Carin Berkowitz is broadly interested in the intersections of science and medicine in the late Enlightenment and early 19th century and in the place of pedagogy in the medical and life sciences. She was the recipient of the American Association for the History of Medicine’s 2010 Shryock Medal and was selected to act as guest editor for a special issue of the Bulletin of the History of Medicine on objects, images, and anatomy.
Lecturer in Visual Studies and History and Sociology of Science (HSS)
Tawrin Baker's research focuses on vision and color in the 16th and 17th centuries, particularly the intersection of anatomy and medicine, mathematical optics, and natural philosophy. He is currently a Postdoctoral Fellow in the Visual Studies Department at the University of Pennsylvania, where he is working on a project that traces the history of the ways the eye was both anatomized and visualized, and how the two practices informed one another, in the early modern period.
Lecturer in Sculpture and Fine Arts
Tom Bendtsen was born in Copenhagen Denmark, raised in Canada. He did his undergraduate work at OCAD in Toronto, before completing an MFA at SUNY Buffalo in 2003. He has exhibited his works at the Albright-Knox gallery in Buffalo, N.Y.,Grounds for Sculpture in Hamilton N.J., Southern Alberta Art gallery in Lethbridge, The Rooms in St Johns NFLD, OpenSpace in Victoria B.C. Canada. He has also exhibited at the Koffler Gallery, Mercer Union, and has contributed to a variety of self generated exhibitions in the Toronto area. He was a featured artist at Toronto’s 2008 Nuit Blanche and 2009 Luminato festivals of contemporary art. His films have been widely screened in Europe, Canada and the USA. He has also received grants from the Toronto; Ontario and Canada council for the Arts and in 2006 was awarded a Chalmers Art Fellowship. He is currently lives and works in Philadelphia.
Professor of Psychology
I am interested in human vision, machine vision, and computational modeling of visual processing. My primary research is concerned with how the visual system estimates object properties from the information available in the light signal incident at the eye. To study this general problem, I conduct psychophysical experiments to investigate questions such as how object color appearance is related to object surface properties under a wide range of illumination conditions and how color is used to identify objects. In addition, I am interested in developing machine visual systems that can mimic human...
Lecturer in Visual Studies
Kevin Connolly works on perceptual learning, cases in which a person (often an expert) perceives the world in an improved way because of prior exposure or practice. As a Mellon Fellow with the Penn Humanities Forum, he was focused on the role of expertise and learning in color perception. He was previously a postdoctoral fellow with the Network for Sensory Research, an interdisciplinary group of perception researchers with research hubs at Harvard, MIT, Toronto, London, and Glasgow. In 2011, he received his Ph.D. in philosophy from the University of Toronto.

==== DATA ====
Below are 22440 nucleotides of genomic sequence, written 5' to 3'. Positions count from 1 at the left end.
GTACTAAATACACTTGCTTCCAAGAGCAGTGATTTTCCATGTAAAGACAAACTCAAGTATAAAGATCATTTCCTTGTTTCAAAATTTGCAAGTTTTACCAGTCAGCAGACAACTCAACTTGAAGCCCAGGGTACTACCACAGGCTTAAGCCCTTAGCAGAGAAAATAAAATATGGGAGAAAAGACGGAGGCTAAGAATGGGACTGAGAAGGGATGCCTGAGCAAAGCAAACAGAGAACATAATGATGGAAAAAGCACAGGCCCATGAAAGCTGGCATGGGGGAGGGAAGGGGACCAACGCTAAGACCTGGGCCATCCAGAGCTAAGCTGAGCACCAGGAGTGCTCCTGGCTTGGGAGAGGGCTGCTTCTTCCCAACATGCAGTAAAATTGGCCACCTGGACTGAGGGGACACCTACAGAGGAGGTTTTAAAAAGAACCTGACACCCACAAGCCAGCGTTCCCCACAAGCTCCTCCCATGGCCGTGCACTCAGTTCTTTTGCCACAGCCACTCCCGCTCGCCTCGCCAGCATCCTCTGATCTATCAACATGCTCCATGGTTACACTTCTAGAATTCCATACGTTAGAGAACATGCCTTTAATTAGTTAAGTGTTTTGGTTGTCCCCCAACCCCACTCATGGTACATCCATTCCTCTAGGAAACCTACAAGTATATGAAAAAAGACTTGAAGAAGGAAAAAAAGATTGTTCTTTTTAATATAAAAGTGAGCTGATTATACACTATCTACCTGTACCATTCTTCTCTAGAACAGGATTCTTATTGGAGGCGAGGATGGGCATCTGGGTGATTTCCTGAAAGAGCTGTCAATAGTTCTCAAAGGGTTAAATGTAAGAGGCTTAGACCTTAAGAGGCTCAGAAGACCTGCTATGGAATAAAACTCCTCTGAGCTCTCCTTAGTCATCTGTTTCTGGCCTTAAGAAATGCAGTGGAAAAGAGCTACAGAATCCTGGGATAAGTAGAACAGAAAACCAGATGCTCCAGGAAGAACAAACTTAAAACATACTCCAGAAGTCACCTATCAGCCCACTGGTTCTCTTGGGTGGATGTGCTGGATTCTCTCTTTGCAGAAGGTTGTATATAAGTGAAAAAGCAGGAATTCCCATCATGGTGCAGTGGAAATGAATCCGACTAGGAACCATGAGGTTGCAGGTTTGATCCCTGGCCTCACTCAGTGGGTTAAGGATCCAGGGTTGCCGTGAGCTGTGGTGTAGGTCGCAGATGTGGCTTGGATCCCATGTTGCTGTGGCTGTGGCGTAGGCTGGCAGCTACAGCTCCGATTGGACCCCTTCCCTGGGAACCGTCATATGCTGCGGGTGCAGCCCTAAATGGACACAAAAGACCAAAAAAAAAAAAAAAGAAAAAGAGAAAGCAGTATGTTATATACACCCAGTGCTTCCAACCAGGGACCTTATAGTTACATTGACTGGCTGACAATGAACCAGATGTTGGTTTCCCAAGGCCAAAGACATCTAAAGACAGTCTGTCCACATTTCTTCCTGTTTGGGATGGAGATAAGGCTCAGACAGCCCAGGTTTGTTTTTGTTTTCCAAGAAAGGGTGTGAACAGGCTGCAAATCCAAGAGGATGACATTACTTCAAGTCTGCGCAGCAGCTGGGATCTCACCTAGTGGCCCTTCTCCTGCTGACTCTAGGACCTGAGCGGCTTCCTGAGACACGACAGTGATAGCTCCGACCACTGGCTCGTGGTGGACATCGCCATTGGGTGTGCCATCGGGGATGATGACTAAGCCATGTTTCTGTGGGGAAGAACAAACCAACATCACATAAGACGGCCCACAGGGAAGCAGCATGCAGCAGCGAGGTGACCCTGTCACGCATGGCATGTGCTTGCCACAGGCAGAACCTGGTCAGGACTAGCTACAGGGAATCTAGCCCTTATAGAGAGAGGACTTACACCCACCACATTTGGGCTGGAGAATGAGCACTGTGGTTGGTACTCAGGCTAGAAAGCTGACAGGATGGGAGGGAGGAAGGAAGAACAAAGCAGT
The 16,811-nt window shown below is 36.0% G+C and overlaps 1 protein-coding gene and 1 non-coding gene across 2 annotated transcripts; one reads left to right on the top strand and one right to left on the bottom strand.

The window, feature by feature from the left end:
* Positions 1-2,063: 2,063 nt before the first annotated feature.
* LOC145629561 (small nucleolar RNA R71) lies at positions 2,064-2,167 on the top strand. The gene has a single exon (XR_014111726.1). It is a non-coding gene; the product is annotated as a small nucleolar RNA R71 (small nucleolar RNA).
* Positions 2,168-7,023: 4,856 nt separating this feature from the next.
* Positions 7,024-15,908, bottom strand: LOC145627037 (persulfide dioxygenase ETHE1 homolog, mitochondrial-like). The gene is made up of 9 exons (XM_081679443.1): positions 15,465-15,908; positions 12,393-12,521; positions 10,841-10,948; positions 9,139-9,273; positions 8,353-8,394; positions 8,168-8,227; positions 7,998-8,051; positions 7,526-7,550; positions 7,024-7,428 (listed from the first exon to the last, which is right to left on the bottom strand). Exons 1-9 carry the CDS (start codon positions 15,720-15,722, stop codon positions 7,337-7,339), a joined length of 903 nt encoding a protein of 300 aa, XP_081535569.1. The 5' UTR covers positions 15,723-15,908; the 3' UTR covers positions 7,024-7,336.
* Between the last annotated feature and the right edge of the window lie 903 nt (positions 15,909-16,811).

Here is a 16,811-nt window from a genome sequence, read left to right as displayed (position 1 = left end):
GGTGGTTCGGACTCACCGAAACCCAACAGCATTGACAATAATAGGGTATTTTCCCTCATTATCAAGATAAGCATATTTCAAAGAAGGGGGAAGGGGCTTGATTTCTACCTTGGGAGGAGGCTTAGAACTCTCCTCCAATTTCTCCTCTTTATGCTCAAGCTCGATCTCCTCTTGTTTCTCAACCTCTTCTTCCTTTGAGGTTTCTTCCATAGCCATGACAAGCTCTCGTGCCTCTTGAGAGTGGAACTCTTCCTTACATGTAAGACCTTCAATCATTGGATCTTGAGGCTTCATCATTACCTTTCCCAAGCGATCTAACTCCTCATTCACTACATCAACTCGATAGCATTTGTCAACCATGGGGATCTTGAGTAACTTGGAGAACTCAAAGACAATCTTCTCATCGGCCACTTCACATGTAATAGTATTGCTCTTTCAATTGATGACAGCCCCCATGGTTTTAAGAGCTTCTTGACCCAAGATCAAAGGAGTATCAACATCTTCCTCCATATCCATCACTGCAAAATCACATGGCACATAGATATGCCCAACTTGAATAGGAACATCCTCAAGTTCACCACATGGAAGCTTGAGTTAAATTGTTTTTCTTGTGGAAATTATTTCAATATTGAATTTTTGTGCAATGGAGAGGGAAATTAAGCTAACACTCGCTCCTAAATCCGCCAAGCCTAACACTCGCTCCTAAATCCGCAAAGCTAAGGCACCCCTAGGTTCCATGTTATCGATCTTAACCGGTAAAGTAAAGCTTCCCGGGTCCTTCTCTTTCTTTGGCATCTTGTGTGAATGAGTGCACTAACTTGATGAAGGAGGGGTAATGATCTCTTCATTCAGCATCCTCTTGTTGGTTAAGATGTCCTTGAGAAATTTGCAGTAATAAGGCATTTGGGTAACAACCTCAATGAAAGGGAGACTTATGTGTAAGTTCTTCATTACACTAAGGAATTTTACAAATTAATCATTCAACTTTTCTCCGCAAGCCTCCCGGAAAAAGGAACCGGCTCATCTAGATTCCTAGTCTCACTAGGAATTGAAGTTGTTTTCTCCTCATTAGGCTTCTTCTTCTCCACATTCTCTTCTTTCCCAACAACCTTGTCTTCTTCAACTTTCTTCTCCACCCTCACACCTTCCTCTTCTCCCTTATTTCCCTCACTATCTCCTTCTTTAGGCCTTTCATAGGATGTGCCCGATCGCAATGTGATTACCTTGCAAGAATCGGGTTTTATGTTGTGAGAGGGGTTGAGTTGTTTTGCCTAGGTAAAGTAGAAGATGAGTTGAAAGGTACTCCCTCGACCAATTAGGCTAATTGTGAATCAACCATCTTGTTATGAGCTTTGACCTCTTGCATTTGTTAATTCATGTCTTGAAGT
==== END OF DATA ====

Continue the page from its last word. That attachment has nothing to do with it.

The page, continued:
Lecturer, Interdisciplinary Studies
Matt Freedman is a sculptor, graphic artist, performer, writer and curator with a background in cartooning and anthropology. His current work explores the consequences when DIY versions of modern spectacles revive half-remembered cultural myths. Solo exhibition venues include Pierogi Gallery (Brooklyn), vertexList (Brooklyn), Flipside (Brooklyn), FiveMyles (Brooklyn), and SculptureCenter (New York).
Adam Seybert Professor in Moral and Intellectual Philosophy and Director of Visual Studies
Gary Hatfield (PhD, University of Wisconsin–Madison) taught at Harvard and Johns Hopkins before coming to Penn in 1987. He works in the History of Modern Philosophy, the philosophy of psychology, theories of vision, and the philosophy of science. He is a member of the Institute for Research in Cognitive Science, the Center for Cognitive Neuroscience, the Penn Perception group, and the History and Sociology of Science Graduate Group. He has long been fascinated by visual perception and the mind–body problem.
College of Women Class of 1963 Professor
Renata Holod is Professor, and Curator in the Near East Section, Museum of Archaeology and Anthropology. She received her BA in Islamic Studies from the University of Toronto, MA in the History of Art from University of Michigan and Ph.D. in Fine Arts from Harvard University. Professor Holod has served as Convenor, Steering Committee Member, and Master Jury Chair of the Aga Khan Award for Architecture.
Adjunct Professor in Fine Arts
Sharka Hyland teaches courses on typography and visual communication, as well as visual studies. She has received awards from the American Association of Museums, American Federation of Arts, and American Institute of Graphic Arts. Her text-based drawings have been exhibited in solo and group shows, most recently at Gallery Joe in Philadelphia and at Josee Bienvenu Gallery in New York.
Professor of the History of Art and Interim Director of Visual Studies
Michael Leja (Ph.D., Harvard) is a Professor in the History of Art and the Visual Studies Program Director. Professor Leja studies the visual arts in various media (painting, sculpture, film, photography, prints, illustrations) in the 19th and 20th centuries, primarily in the United States. His work is interdisciplinary and strives to understand visual artifacts in relation to contemporary cultural, social, political, and intellectual developments. He is especially interested in examining the interactions between works of art and particular audiences...